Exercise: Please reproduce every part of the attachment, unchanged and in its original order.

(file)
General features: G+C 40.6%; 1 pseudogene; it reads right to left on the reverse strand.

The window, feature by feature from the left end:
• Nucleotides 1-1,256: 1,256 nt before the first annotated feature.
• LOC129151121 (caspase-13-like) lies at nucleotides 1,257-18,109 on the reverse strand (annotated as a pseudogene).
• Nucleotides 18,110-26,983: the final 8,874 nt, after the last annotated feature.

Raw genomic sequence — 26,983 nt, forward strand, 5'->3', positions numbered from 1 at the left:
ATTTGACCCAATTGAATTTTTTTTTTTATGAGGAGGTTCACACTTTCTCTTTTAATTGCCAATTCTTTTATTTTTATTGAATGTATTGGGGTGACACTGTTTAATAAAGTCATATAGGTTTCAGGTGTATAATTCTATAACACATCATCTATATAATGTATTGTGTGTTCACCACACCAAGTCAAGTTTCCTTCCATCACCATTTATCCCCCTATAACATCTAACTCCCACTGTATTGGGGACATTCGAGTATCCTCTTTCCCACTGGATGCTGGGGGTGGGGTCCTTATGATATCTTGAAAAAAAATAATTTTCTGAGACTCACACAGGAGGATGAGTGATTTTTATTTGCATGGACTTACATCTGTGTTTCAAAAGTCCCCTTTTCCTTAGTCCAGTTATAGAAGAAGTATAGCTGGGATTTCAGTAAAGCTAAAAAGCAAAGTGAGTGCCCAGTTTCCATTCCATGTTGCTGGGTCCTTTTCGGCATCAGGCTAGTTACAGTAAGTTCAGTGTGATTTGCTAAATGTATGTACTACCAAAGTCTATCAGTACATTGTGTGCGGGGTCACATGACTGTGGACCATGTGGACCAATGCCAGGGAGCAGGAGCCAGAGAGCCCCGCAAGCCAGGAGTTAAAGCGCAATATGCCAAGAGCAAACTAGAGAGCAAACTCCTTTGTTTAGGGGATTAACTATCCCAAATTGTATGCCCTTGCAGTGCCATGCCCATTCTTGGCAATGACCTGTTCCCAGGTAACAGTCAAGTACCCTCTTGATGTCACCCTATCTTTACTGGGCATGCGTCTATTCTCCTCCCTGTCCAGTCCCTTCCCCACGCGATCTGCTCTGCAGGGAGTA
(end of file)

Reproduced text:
General features: G+C 40.6%; 1 pseudogene; it reads right to left on the reverse strand.

The window, feature by feature from the left end:
• Nucleotides 1-1,256: 1,256 nt before the first annotated feature.
• LOC129151121 (caspase-13-like) lies at nucleotides 1,257-18,109 on the reverse strand (annotated as a pseudogene).
• Nucleotides 18,110-26,983: the final 8,874 nt, after the last annotated feature.

Raw genomic sequence — 26,983 nt, forward strand, 5'->3', positions numbered from 1 at the left:
ATTTGACCCAATTGAATTTTTTTTTTTATGAGGAGGTTCACACTTTCTCTTTTAATTGCCAATTCTTTTATTTTTATTGAATGTATTGGGGTGACACTGTTTAATAAAGTCATATAGGTTTCAGGTGTATAATTCTATAACACATCATCTATATAATGTATTGTGTGTTCACCACACCAAGTCAAGTTTCCTTCCATCACCATTTATCCCCCTATAACATCTAACTCCCACTGTATTGGGGACATTCGAGTATCCTCTTTCCCACTGGATGCTGGGGGTGGGGTCCTTATGATATCTTGAAAAAAAATAATTTTCTGAGACTCACACAGGAGGATGAGTGATTTTTATTTGCATGGACTTACATCTGTGTTTCAAAAGTCCCCTTTTCCTTAGTCCAGTTATAGAAGAAGTATAGCTGGGATTTCAGTAAAGCTAAAAAGCAAAGTGAGTGCCCAGTTTCCATTCCATGTTGCTGGGTCCTTTTCGGCATCAGGCTAGTTACAGTAAGTTCAGTGTGATTTGCTAAATGTATGTACTACCAAAGTCTATCAGTACATTGTGTGCGGGGTCACATGACTGTGGACCATGTGGACCAATGCCAGGGAGCAGGAGCCAGAGAGCCCCGCAAGCCAGGAGTTAAAGCGCAATATGCCAAGAGCAAACTAGAGAGCAAACTCCTTTGTTTAGGGGATTAACTATCCCAAATTGTATGCCCTTGCAGTGCCATGCCCATTCTTGGCAATGACCTGTTCCCAGGTAACAGTCAAGTACCCTCTTGATGTCACCCTATCTTTACTGGGCATGCGTCTATTCTCCTCCCTGTCCAGTCCCTTCCCCACGCGATCTGCTCTGCAGGGAGTA